Last Updated on August 8, 2021 by BVN
Breanna Reeves |
In November 2019, Rochelle Kanatzar posted on Facebook expressing sadness for her nine-year-old daughter who experienced a jarring racial encounter at school that brought her daughter to tears.
“I shared my daughter’s experience because I wanted to show everyone that, yeah, in fact, we do have [racism] here. And my nine-year-old daughter has experienced it. And she went to school one way and came back a little bit different because of that experience,” Rochelle said.
After sharing her daughter’s encounter, Erin Maroufkhani reached out to Rochelle to discuss how they could take action and show Edison Rose, Rochelle’s daughter, and the community of Riverside, that “Black is beautiful.”
Together, Rochelle, Erin and Shea Ellis organized the idea for the RISE! mural, a mosaic depiction of thirty plus African American portraits who have contributed to the Black community throughout history. The mural was unveiled in Riverside on July 21 and is one of the largest public art installations in the city.
The mural’s name is inspired by Maya Angelou’s celebrated and widely respected, “Still I Rise” poem, Edison Rose’s favorite poem. The death of George Floyd, Edison’s experience, and the poem served as the focal points for the mural’s design and inspiration. During the ceremony, Edison Rose read the poem before the mural was revealed.
“Tonight we’re here to unveil a magnificent piece of art that both honors and supports another step of diversity, inclusion and education for our community,” Shea said in her welcome speech during the ceremony.
For Shea, her contribution to the mural was done “as a personal acknowledgement of what was happening in the world.” The mural includes portraits of Breonna Taylor, George Floyd, Ahmaud Arbery and Elijah McCain in recognition of the Black lives taken in 2020.
“And for us, our focal point was George Floyd because we felt that in his tragic death, it was the catalyst for the world to kind of open their eyes to the injustices that African American people face and that Black lives do, in fact, matter,” Rochelle said.
The mosaic mural is the artistic production of 14 artists and took a little over a year to plan, design and complete. Due to the pandemic, artists were unable to collaborate in person, so instead they received a box of mosaic materials and relied on Youtube tutorials to complete their portraits. The mural was supported by the city of Riverside who provided funding for the mural and by a local tile company who donated mosaic materials.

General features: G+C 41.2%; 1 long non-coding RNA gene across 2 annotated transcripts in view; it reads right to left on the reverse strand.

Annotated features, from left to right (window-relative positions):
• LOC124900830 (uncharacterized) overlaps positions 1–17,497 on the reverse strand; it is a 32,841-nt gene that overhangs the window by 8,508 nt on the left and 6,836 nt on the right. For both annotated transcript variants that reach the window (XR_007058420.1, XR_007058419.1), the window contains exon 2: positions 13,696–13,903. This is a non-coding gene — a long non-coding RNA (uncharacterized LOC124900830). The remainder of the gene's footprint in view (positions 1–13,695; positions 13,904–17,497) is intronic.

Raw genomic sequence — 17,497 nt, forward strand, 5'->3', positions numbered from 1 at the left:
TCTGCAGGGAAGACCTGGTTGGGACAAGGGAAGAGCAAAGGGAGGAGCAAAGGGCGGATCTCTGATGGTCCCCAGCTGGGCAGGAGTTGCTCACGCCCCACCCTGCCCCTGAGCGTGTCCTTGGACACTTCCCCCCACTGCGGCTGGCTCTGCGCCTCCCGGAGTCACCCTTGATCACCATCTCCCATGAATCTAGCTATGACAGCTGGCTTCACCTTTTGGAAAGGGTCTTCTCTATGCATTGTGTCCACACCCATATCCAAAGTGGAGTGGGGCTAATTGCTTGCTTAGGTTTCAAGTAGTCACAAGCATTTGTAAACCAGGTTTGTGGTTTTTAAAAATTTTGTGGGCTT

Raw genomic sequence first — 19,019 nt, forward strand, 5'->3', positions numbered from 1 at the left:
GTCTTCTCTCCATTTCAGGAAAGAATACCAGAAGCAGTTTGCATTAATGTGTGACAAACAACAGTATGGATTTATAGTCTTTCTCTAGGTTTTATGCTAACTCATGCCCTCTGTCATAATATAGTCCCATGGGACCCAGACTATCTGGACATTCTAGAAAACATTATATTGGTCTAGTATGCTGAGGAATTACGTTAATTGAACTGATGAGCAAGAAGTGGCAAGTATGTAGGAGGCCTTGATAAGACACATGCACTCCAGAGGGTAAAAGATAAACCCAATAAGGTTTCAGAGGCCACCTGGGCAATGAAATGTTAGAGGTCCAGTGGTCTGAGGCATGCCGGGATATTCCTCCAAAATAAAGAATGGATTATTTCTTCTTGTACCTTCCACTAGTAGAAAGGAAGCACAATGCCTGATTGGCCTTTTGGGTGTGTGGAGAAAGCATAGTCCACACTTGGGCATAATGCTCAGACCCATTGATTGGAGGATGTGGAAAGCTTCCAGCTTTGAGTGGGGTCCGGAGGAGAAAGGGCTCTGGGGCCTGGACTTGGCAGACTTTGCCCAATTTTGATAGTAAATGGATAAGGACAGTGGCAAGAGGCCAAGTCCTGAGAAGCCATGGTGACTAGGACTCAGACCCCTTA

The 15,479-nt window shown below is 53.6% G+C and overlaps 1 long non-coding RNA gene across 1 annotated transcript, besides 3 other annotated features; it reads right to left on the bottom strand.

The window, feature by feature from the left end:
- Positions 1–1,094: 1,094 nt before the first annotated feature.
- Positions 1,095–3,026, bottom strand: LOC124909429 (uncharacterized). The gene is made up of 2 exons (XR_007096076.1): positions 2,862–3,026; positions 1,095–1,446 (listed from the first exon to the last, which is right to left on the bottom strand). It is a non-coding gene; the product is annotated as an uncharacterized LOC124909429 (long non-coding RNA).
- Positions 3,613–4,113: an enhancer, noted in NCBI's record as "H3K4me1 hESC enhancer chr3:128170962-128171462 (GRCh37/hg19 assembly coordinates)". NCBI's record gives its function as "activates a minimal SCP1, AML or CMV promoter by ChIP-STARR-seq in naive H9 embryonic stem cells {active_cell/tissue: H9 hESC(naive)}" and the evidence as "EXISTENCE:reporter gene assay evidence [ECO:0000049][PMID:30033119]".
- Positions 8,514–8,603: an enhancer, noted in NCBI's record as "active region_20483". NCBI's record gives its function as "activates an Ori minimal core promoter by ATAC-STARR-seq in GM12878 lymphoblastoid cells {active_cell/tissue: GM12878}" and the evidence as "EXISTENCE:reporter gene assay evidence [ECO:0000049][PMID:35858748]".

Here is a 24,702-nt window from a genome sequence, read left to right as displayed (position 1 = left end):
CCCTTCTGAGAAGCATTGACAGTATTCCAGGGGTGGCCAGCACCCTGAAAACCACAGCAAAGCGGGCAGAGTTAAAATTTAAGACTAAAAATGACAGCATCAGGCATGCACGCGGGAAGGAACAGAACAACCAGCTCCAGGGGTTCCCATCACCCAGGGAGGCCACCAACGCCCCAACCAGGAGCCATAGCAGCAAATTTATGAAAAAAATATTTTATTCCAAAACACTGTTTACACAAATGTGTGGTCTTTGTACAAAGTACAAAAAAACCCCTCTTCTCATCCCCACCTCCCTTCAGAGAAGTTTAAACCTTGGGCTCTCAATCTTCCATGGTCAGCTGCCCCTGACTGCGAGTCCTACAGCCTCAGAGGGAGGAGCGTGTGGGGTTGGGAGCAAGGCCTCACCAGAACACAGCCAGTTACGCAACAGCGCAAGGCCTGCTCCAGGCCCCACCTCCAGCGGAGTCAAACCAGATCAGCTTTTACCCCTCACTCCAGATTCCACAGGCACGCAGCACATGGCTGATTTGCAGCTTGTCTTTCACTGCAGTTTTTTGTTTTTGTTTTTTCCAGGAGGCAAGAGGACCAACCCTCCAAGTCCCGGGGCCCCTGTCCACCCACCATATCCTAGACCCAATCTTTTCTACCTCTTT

One of the contributing artists is Adeola Davies-Aiyeloja who created mosaic portraits of Maya Angelou, Rosa Parks and Amanda Gorman. Adeola’s first portrait was Maya Angelou because a lot of Angelou’s poems resonate with her.
“[I’m)] also so proud to have something that represents so many of the African Americans in the city of Riverside. I can’t describe the feeling. It’s overwhelming, just the feeling,” Adeola said. “What I hope that they will take away from it is the openness, and really to look at the different portraits and look at the contributions.”
Adeola was surprised and excited to see her own family in the crowd during the unveiling. Her nephew came and brought his children to see the mural and the different figures portrayed in the art. She hopes that parents of all ethnicities will bring their children to see the mural and teach them that Black history is American history.
“It’s really a springboard for them to be able to open their kids’ eyes and say, ‘These are people that made history, these are people that contributed to history and the African American community, but also in the American community because they are Americans. And we should look at everybody’s contributions,’” Adeola explained.
Alongside the mural a plaque will be placed which will contain a QR code that will allow passersby to scan the code and learn more information about the people in the mural by providing resources, videos and reading materials. Rochelle also hopes that teachers will be able to use the mural as a way to develop curriculum around Black history.
“We’re excited about the aspect of the mural being interactive. We encourage and want people who pass by to touch and feel the mural in its uniqueness. Each of us are unique tiles in of itself,” Rochelle said. “And when we’re put together and we come together, look how much more beautiful we are and so we hope that be the takeaway from individuals who engage in the mural, that they see just how amazing and beautiful Black is.”
The mural can be viewed on the corner of Market Street and 9th Street in Downtown Riverside.
Breanna Reeves is a reporter in Riverside and uses data-driven reporting to cover issues that affect the lives of Black Californians. Breanna joins Black Voice News as a Report for America Corps member. Previously, Breanna reported on activism and social inequality in San Francisco and Los Angeles, her hometown. Breanna graduated from San Francisco State University with a bachelor’s degree in Print & Online Journalism. She received her master’s degree in Politics and Communication from the London School of Economics. Contact Breanna with tips, comments or concerns at firstname.lastname@example.org or via twitter @_breereeves.
Lead image: The final mosaic mural was unveiled on Wednesday July 21 in Riverside, CA. (Photo by Michael J. Elderman)